I know from seeing with my own eyes 1000 gallon tanks of Chardonnay fermenting in tanks with a single plastic bubble airlock. Am I to accept that this commercial operation, as the poster says, is contributing to off flavors and not making great wine? So is the Poster correct when he says you have to keep the lid loose on a juice bucket? I guess you can figure out where I come down on this.
Submitted by Dave Coleman
Has anyone else performed this analysis? If so, how accurate was it for your personally? Any problems with your nutrient additions/H2S/etc.?
What do you do personally to identify FAN/YAN concentrations in must if you don’t have “concrete” YAN numbers?
A lot has been written about Cold Stabilization. In fact a search here will bring you a bunch of things to read. If you have been reading WinemakingTalk.com lately you would know the fellows there have their panties in a bunch yet once again. This comes as no surprise after reading months of tortuous posts on Malo-lactic Fermentation. Now that the MLF season is over for most, it is only expected Cold Stabilization would be the next conundrum for the forum. So I leave the discussion up to you. I will start by saying Cold Stabilization is very useful and sometimes necessary. So what do YOU tell the newbie? Let the games begin……
If you have been paying attention to the leading Winemaking Forums (cough….) You should have noticed they have entered in an parallel universe. That is the original poster on a topic posts the same exact post on the other forum. I suppose you could think that is laudable for a person to exhaust all avenues in their mission to gain knowledge on a subject. But it does give one a perfect opportunity to compare the responses from the two forums. So with interest I am following each posting. Already confusion has built around extended maceration on Winemakingtalk.com. Evidently they have not heard of this practice. There have been no moderators in sight so far so there is no telling where the conversation will end up. Here are the links kiddies . Have fun and feel free to comment here LOL!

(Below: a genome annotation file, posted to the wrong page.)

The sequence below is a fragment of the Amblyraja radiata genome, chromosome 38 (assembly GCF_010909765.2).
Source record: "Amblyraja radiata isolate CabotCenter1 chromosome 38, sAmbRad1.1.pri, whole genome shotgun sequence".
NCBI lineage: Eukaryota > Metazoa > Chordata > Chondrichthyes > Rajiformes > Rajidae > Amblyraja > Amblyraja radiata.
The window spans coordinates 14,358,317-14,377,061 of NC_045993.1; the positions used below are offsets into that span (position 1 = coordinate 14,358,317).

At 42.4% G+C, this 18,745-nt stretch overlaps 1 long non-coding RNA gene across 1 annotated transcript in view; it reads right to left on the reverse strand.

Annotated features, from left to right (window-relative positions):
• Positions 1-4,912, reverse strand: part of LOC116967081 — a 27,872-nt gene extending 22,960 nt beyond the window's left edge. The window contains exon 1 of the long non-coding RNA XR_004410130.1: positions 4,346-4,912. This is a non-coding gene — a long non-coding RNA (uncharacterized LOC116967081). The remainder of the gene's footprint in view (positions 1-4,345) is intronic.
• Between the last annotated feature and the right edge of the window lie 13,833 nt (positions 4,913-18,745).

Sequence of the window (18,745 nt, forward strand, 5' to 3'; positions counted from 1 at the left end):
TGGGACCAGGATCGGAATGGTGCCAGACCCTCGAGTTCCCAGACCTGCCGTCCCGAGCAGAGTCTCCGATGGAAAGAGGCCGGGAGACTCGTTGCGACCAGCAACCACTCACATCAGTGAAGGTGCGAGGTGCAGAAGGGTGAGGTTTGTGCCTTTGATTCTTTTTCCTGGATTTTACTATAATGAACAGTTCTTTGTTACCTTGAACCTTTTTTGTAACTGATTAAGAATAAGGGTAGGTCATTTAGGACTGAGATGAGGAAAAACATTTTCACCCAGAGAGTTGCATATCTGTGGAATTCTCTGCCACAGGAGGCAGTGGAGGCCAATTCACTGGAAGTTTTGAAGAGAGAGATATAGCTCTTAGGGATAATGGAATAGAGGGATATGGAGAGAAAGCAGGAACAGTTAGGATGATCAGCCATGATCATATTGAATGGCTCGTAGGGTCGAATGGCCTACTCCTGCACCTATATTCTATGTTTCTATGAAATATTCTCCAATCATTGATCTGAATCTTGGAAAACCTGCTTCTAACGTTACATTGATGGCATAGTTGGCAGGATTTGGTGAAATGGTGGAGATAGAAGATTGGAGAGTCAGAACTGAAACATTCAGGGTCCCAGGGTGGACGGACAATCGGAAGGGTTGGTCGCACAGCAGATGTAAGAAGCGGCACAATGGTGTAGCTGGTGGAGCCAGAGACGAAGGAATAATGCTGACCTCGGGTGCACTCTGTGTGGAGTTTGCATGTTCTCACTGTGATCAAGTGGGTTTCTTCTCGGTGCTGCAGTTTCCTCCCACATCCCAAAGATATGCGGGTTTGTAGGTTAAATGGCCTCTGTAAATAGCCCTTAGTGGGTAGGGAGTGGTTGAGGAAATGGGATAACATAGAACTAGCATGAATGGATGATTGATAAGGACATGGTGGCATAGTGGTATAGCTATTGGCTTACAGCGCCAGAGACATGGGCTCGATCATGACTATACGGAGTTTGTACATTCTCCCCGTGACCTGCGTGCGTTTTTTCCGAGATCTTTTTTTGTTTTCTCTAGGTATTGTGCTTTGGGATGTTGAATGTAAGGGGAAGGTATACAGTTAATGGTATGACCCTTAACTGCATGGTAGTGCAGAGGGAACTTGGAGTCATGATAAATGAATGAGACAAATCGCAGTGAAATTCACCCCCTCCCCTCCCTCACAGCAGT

Yes I know it is cold in the Northeast and many of you are trying your best to keep yourself warm. Well nothing is better than reading Winemakingtalk.com posts and waiting with baited breath for the responses. Here is what is a concerned experienced winemaker asks the “experts”….
“The general question first: what are a couple of improvements in my process that could make the wine better?
Been making wine from grapes for the last 15 years, on an off. Over the last 5-6 years have been doing it yearly. My goal is to produce red wine on par with the California wines that retail in the$15-$20/bottle range. My varietals of choice are Cabs and Merlots. I am falling short of that goal and am seeking some insight from people that have achieved that, or have come close.
My wines, while drinkable, seem to be ‘thin’ (lacking some body), lack a little color depth, and taste ‘home made’…lack the smoothness for lack of a better word. On the positive side, the wines are clear and have a reasonable bouquet. Below are the steps I follow – I am looking for some suggestions that would have the biggest positive impact on my results.
Get Cab, Melot, and Carignane grapes ordered from California (Pia brand) – I have tried batches of 100% Melot, Cab, and 50/50 of Melot/Carignane and Cab/Carignane over the years.